Lying on the Atlantic, the Camariñas peninsula is one of the most iconic and magical places on the Costa da Morte. The waters that bathe its coasts and its beaches, the people who inhabit its towns and villages, and the cliffs and mountains that rise above its lands treasure stories of shipwrecks and heroism, examples of secular traditions and relics that whisper the way of life of its first inhabitants.
Camariñas looks to the south, towards the protecting waters of the estuary that it shares with the neighboring municipality of Muxía. But it also looks to the north, towards the dangerous waves of the ocean, a space that has become both a source of life for this fishing village and the scene of tragic events whose footprint still remains visible as a reminder of the dangers of the sea and as homage to those who lost their lives. And it is there, where the waves hit a strip of land that alternates sand and rock, where we can find a place that combines many of the attractions that have made Camariñas an must-see for all those who visit the Costa da Morte.
Famous for its “encaixe” (roll craft), the municipality has much more to offer. A good example of this is the Reira area, a place halfway between the Vilán and Trece capes. This is a place hit by the sea and by the wind, but it gives us several white sand beaches (Area Grande, Area Longa, Pedrosa…) where you can enjoy the heat and its cold waters on summer days, take walks at any time of the year and contemplate its fantastic views. To the west stands the silhouette of Cape Vilán and its emblematic lighthouse, built in the late 19th century after the tragic shipwreck of the British cruise ship Serpent, in which almost two hundred people died.
The lighthouse reminds us of the danger in the area, but it also gives us beautiful views, especially at dusk when the sunlight begins to disappear and to be replaced by the powerful artificial beam of the tower raised on the cape. Many people go there to contemplate this spectacle, but from the Reira area we find a different panoramic view of the sunset.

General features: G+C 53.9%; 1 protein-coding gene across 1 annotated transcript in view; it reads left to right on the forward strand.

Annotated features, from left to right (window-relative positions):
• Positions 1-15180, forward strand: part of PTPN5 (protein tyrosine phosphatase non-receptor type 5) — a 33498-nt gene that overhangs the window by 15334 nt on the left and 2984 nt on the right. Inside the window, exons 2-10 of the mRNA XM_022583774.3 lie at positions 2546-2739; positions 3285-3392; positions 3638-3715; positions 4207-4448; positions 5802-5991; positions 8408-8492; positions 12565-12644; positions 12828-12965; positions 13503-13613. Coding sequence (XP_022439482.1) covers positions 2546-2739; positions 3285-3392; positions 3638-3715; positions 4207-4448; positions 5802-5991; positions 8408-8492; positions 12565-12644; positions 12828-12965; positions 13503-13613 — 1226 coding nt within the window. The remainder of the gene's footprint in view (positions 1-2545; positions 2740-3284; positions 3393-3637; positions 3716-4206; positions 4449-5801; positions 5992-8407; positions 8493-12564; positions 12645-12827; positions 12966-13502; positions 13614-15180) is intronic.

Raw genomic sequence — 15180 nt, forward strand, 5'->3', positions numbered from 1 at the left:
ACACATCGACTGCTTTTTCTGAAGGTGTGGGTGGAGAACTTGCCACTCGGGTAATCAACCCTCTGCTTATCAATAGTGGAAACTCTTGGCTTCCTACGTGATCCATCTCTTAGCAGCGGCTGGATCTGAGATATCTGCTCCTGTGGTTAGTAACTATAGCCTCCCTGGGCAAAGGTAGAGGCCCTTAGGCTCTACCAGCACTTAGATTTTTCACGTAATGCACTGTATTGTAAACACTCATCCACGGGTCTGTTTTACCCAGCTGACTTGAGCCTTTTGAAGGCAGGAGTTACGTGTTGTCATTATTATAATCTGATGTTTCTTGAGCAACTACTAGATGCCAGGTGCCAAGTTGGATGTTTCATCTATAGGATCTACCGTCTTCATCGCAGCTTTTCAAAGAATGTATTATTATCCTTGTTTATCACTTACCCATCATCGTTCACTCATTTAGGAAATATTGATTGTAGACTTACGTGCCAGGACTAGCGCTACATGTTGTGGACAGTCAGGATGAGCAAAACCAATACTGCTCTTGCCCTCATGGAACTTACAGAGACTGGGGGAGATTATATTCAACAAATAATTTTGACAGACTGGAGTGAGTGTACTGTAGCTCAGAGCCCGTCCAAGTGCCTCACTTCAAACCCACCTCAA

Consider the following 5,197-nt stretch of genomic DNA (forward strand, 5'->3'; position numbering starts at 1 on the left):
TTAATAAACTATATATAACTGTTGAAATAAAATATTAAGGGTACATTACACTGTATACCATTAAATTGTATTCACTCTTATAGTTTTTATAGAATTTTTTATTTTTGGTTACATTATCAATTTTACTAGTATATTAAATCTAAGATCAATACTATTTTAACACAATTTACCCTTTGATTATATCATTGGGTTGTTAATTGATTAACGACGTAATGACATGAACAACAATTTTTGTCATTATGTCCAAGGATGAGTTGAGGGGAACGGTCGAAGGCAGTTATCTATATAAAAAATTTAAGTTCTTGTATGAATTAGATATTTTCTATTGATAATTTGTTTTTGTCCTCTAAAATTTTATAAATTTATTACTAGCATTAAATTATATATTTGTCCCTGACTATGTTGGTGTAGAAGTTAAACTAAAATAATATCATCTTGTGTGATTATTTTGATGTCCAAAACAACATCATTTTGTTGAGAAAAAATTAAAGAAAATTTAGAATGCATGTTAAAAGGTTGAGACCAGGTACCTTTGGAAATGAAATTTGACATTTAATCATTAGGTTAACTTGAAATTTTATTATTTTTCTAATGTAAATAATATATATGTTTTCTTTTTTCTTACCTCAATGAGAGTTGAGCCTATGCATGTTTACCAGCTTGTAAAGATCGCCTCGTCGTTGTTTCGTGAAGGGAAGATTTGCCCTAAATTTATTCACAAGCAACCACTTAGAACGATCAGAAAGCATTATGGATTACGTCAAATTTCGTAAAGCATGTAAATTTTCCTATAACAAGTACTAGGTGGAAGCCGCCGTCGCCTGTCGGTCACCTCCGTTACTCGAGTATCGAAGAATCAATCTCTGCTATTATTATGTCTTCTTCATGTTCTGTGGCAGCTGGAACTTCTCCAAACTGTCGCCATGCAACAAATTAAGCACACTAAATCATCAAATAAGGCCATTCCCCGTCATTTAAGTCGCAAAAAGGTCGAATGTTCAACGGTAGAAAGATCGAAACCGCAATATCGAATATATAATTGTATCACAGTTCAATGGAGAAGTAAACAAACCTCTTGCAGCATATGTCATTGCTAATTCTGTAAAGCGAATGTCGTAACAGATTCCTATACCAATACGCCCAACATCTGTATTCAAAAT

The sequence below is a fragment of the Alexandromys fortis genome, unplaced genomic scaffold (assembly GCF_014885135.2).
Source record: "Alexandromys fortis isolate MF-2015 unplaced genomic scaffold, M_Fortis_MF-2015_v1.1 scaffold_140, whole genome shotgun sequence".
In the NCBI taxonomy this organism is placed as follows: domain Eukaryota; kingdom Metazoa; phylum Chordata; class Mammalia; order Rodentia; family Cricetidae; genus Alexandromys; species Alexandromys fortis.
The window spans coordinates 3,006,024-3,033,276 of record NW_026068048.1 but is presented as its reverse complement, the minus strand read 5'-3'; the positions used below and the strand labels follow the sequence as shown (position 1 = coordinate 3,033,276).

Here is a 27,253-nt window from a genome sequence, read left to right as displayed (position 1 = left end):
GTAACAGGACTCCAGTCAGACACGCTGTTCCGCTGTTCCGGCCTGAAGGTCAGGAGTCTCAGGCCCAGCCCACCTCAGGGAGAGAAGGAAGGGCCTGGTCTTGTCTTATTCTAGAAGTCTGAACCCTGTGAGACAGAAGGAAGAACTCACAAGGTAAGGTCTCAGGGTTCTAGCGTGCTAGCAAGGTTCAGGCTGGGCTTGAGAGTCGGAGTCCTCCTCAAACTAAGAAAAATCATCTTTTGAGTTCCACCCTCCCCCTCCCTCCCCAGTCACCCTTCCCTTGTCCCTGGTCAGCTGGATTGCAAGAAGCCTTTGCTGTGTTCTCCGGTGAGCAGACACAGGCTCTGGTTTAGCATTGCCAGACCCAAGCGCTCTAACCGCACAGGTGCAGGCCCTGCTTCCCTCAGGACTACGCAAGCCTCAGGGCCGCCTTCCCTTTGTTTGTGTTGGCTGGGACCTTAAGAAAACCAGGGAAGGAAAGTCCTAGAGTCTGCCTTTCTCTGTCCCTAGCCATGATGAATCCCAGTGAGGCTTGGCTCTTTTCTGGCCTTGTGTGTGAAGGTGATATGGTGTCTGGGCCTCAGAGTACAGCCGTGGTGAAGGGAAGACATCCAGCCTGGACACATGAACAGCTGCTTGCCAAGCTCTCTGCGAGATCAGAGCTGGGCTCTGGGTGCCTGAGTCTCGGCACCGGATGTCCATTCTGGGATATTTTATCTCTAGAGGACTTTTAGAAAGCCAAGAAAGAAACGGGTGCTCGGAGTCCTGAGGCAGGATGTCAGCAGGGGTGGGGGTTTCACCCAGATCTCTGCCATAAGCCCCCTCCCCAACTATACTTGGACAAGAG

This is not the only wonder of nature that we can enjoy in the place. The water and rocks also join forces there to give us authentic works of art that make the viewer doubt if nature has been able to sculpt pieces in such unique ways. This is what happens when we contemplate Pedra dos Namorados (Lovers Stone), two big rocks that seem to melt into a passionate kiss, or when we discover that whoever named Pedra do Oso (Bear Stone) with that name was doing it justice. It is hard to believe that the stony animal that stands defiantly on the rocks was not modeled by the human hand. His figure is one of the most photographed spots in Camariñas and attracts the attention of many curious and visitors. Part of its current fame is due to a curious event that occurred 18 years ago now, when the stone mysteriously disappeared from its habitual abode. A few days after the neighbors alerted to the subtraction, the figure appeared in A Coruña, the city to which it had been transported by a company to use as an ornament for a new construction. The Pedra do Oso returned to Reira without one of its legs, but the event served to highlight this natural monument.
In its surroundings, but a little further from the sea, other stones also draw the attention of visitors, although in this case it is not a matter of nature’s whims, but rather of the legacy of activities carried out by the ancient inhabitants of the area. This happens with the Mámoa de Reira, a megalithic funerary monument whose construction dates back to the period between the Neolithic and the Bronze Age. Under the accumulation of stones and earth rest the remains of the people who lived there several millennia ago. More recent is the Foxo dos Lobos (wolves moat) built not far from there and which keeps the memory of a common practice in many parts of Galicia, but disappeared more than a century ago. They are two stone walls that converge in a moat and were used to capture the wolves that threatened livestock.
All these places are within the reach of anyone visiting the area and those who follow the route of several of the itineraries that cross that part of the Camariñas coast, such as the municipal routes Costa da Morte and Litoral, or the fifth stage of Camiño dos Faros (Lighthouses Way).